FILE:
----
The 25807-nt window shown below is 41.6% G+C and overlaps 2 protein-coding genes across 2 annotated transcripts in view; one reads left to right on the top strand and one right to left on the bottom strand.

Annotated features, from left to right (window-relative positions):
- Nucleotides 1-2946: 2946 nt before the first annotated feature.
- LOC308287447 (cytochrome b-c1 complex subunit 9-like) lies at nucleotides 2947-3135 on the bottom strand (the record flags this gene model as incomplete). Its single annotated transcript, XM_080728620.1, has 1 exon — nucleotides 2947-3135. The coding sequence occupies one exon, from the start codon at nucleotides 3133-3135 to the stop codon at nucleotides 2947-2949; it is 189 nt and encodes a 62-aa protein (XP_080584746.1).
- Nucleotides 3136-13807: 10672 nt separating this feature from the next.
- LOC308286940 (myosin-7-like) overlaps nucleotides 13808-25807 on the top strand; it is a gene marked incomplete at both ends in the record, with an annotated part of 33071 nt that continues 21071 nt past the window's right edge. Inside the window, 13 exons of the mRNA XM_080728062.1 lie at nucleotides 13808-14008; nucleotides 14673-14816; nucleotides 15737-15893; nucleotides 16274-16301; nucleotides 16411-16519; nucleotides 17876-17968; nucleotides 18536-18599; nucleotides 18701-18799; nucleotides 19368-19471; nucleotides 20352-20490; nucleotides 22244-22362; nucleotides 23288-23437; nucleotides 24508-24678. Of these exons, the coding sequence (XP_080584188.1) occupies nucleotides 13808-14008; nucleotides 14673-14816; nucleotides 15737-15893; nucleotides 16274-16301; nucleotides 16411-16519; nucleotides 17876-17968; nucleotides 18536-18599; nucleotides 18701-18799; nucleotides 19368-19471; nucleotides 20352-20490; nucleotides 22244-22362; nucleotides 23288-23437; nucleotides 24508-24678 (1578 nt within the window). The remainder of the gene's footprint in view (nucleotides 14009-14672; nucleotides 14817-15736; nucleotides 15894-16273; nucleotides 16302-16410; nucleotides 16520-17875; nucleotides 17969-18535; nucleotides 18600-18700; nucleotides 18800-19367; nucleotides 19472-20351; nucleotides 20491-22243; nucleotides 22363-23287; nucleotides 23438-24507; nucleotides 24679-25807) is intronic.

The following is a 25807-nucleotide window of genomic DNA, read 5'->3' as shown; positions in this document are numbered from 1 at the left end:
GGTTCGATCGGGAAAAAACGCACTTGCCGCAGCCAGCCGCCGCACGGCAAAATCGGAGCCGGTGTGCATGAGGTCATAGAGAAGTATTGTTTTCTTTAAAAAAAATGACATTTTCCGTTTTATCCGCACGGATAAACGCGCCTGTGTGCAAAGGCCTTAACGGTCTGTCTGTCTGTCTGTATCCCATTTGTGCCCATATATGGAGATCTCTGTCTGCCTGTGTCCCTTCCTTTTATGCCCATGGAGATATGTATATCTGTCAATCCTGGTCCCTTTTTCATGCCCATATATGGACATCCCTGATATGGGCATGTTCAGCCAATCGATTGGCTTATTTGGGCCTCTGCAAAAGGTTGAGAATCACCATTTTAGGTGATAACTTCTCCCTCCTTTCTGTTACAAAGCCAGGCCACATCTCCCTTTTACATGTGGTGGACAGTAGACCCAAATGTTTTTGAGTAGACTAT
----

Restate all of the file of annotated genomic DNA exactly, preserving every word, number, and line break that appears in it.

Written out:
The 25807-nt window shown below is 41.6% G+C and overlaps 2 protein-coding genes across 2 annotated transcripts in view; one reads left to right on the top strand and one right to left on the bottom strand.

Annotated features, from left to right (window-relative positions):
- Nucleotides 1-2946: 2946 nt before the first annotated feature.
- LOC308287447 (cytochrome b-c1 complex subunit 9-like) lies at nucleotides 2947-3135 on the bottom strand (the record flags this gene model as incomplete). Its single annotated transcript, XM_080728620.1, has 1 exon — nucleotides 2947-3135. The coding sequence occupies one exon, from the start codon at nucleotides 3133-3135 to the stop codon at nucleotides 2947-2949; it is 189 nt and encodes a 62-aa protein (XP_080584746.1).
- Nucleotides 3136-13807: 10672 nt separating this feature from the next.
- LOC308286940 (myosin-7-like) overlaps nucleotides 13808-25807 on the top strand; it is a gene marked incomplete at both ends in the record, with an annotated part of 33071 nt that continues 21071 nt past the window's right edge. Inside the window, 13 exons of the mRNA XM_080728062.1 lie at nucleotides 13808-14008; nucleotides 14673-14816; nucleotides 15737-15893; nucleotides 16274-16301; nucleotides 16411-16519; nucleotides 17876-17968; nucleotides 18536-18599; nucleotides 18701-18799; nucleotides 19368-19471; nucleotides 20352-20490; nucleotides 22244-22362; nucleotides 23288-23437; nucleotides 24508-24678. Of these exons, the coding sequence (XP_080584188.1) occupies nucleotides 13808-14008; nucleotides 14673-14816; nucleotides 15737-15893; nucleotides 16274-16301; nucleotides 16411-16519; nucleotides 17876-17968; nucleotides 18536-18599; nucleotides 18701-18799; nucleotides 19368-19471; nucleotides 20352-20490; nucleotides 22244-22362; nucleotides 23288-23437; nucleotides 24508-24678 (1578 nt within the window). The remainder of the gene's footprint in view (nucleotides 14009-14672; nucleotides 14817-15736; nucleotides 15894-16273; nucleotides 16302-16410; nucleotides 16520-17875; nucleotides 17969-18535; nucleotides 18600-18700; nucleotides 18800-19367; nucleotides 19472-20351; nucleotides 20491-22243; nucleotides 22363-23287; nucleotides 23438-24507; nucleotides 24679-25807) is intronic.

The following is a 25807-nucleotide window of genomic DNA, read 5'->3' as shown; positions in this document are numbered from 1 at the left end:
GGTTCGATCGGGAAAAAACGCACTTGCCGCAGCCAGCCGCCGCACGGCAAAATCGGAGCCGGTGTGCATGAGGTCATAGAGAAGTATTGTTTTCTTTAAAAAAAATGACATTTTCCGTTTTATCCGCACGGATAAACGCGCCTGTGTGCAAAGGCCTTAACGGTCTGTCTGTCTGTCTGTATCCCATTTGTGCCCATATATGGAGATCTCTGTCTGCCTGTGTCCCTTCCTTTTATGCCCATGGAGATATGTATATCTGTCAATCCTGGTCCCTTTTTCATGCCCATATATGGACATCCCTGATATGGGCATGTTCAGCCAATCGATTGGCTTATTTGGGCCTCTGCAAAAGGTTGAGAATCACCATTTTAGGTGATAACTTCTCCCTCCTTTCTGTTACAAAGCCAGGCCACATCTCCCTTTTACATGTGGTGGACAGTAGACCCAAATGTTTTTGAGTAGACTAT